Recalibrate from Prison 

Need Answers to Your Questions?

Title:

Recalibrate from Prison

Subtitle:

How to Make the Most of a Federal Prison Experience

Article:

I remember a song that Frank Sinatra used to sing: New York, New York. “If you can make it in New York,” he sang, “you can make it anywhere.”

That song used to motivate me while I served a 45-year sentence in federal prison. The Bureau of Prisons initially sent me to a high-security US Penitentiary, where I remained for the first seven years of m y sentence. Over time, the BOP transferred me to medium-security prisons, then low-security prisons, then minimum-security camps. After 26 years inside, I concluded my obligation to the Bureau of Prisons.

During each of the 9,500 days that I lived as Federal Prisoner Number 16377-004, I thought about how I could use time inside to prepare for success outside. 

A journey through federal prison is undeniably challenging. My name is Michael Santos, and for decades, I’ve been working to improve outcomes of America’s criminal justice system. That means I must create an ecosystem to reform sentencing and prison policies on a macro level, but also teach people how to recalibrate from prison, which I call a micro change.

Understanding the Need for Recalibration

To recalibrate in prison, start by assessing life’s direction. In my case, I was making many bad decisions. Once in prison, leaders taught me how to introspect. I considered the many bad decisions that brought me inside. More than the crime, I thought about earlier influences. I went to prison when I was 23, but I started making bad decisions 10 years earlier–when I was 13. The friends I chose, the lack of discipline, the failure to educate myself or find good role models all contributed to my imprisonment., 

I understood the need to change. Fortunately, I found mentors to guide me. From them, I learned some key steps to recalibrate in prison.

Key Steps for Recalibrating Life in Prison

Adopt a Positive Mindset:

The first step in recalibration is adopting a positive and proactive mindset. It’s about seeing your time in prison as an opportunity for growth and self-improvement, rather than just a punishment to endure.

Set Clear and Achievable Goals:

Identify specific, realistic goals that you want to achieve while in prison. These could be educational achievements, vocational skills, physical fitness targets, or personal development milestones.

Engage in Educational and Skill-Building Programs:

Utilize the educational and vocational training opportunities available in the prison system. This not only helps in acquiring new skills but also boosts self-esteem and prepares you for life after release.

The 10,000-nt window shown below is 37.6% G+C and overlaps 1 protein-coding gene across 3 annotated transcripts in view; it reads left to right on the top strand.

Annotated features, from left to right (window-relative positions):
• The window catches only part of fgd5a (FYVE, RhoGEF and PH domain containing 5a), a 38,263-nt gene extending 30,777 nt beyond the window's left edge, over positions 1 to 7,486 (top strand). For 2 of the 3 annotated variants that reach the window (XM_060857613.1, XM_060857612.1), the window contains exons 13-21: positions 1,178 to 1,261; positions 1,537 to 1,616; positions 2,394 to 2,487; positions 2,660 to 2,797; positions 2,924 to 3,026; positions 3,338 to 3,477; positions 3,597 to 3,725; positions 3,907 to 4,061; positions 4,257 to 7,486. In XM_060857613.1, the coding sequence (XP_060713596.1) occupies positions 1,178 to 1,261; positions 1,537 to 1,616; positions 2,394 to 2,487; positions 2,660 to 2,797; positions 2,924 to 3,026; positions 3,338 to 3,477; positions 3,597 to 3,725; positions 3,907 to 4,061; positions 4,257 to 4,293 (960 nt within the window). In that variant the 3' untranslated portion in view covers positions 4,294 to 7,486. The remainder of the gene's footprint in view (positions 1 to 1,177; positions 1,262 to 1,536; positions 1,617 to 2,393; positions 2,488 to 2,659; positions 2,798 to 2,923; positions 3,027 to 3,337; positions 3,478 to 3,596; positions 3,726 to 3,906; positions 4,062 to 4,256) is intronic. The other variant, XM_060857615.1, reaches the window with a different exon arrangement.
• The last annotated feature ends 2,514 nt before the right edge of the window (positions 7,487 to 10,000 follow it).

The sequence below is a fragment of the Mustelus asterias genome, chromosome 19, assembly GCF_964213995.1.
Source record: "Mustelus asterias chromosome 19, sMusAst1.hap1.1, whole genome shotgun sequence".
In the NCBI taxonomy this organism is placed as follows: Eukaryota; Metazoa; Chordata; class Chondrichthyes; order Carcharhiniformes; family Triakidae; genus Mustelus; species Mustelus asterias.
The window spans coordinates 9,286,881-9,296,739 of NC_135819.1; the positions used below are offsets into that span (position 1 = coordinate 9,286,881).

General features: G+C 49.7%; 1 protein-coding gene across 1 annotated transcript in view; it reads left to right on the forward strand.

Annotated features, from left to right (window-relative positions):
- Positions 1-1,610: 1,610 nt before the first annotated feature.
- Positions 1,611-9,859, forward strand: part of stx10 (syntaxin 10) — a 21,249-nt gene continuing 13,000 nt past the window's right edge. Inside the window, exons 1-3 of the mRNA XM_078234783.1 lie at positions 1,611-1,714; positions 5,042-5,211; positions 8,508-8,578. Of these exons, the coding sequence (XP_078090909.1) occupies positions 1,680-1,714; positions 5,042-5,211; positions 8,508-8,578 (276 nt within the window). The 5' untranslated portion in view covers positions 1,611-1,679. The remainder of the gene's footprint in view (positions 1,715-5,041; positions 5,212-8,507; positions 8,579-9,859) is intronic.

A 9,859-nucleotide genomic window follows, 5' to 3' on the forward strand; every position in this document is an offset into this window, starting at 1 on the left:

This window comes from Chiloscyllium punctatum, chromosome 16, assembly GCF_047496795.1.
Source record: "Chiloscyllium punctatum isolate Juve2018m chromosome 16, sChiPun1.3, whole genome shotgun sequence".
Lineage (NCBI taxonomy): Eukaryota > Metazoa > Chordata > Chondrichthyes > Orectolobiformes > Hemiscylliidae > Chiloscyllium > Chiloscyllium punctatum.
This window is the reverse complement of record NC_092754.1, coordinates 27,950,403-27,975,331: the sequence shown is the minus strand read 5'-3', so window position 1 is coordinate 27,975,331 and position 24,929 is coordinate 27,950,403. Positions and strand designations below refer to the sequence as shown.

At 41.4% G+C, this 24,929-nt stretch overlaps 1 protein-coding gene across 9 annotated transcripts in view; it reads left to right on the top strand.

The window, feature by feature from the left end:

Build Constructive Relationships:

Form positive relationships with fellow inmates, prison staff, and mentors. These relationships can provide support, guidance, and opportunities for learning and growth.

Develop a Daily Routine:

Establish a structured daily routine that includes time for work, study, exercise, and self-reflection. A consistent routine can provide a sense of normalcy and purpose.

Practice Self-Reflection:

Regular self-reflection is vital for recalibration. Reflect on your past actions, the changes you want to make, and the steps you’re taking to achieve those changes.

Stay Connected with the Outside World:

Maintain communication with family and friends. This helps in staying grounded and reminds you of the life and relationships you are working towards.

Prepare for Reentry from Day One:

Start planning for your reentry into society from the beginning of your sentence. This includes thinking about your career path, housing, rebuilding relationships, and integrating back into the community.

Strategies for Maintaining Focus and Resilience

  • Find Sources of Inspiration:
  • Read books, engage in courses, and seek out stories of individuals who have successfully recalibrated their lives. These can serve as sources of inspiration and motivation.
  • Stay Physically Active:
  • Regular physical exercise is crucial for mental health and overall well-being. It can also be a constructive way to channel energy and stress.
  • Avoid Negative Influences:
  • Stay away from prison politics and individuals who could derail your recalibration efforts. Focus on your goals and avoid distractions.

Recalibrating while in federal prison is an essential process that requires dedication, discipline, and a forward-looking approach. It’s about transforming your time in prison into a period of positive change and preparation for a successful future. My experience has shown that with the right mindset, clear goals, and a commitment to personal growth, anyone can recalibrate their life in prison and emerge ready to make a meaningful contribution to society.

Critical Thinking:

  1. What role does self-reflection have on personal transformation, from your perspective?
  2. In what ways would introspection help find solutions after a crisis?
  3. How would the strategies in the article above influence your confidence?

Need Answers to Your Questions?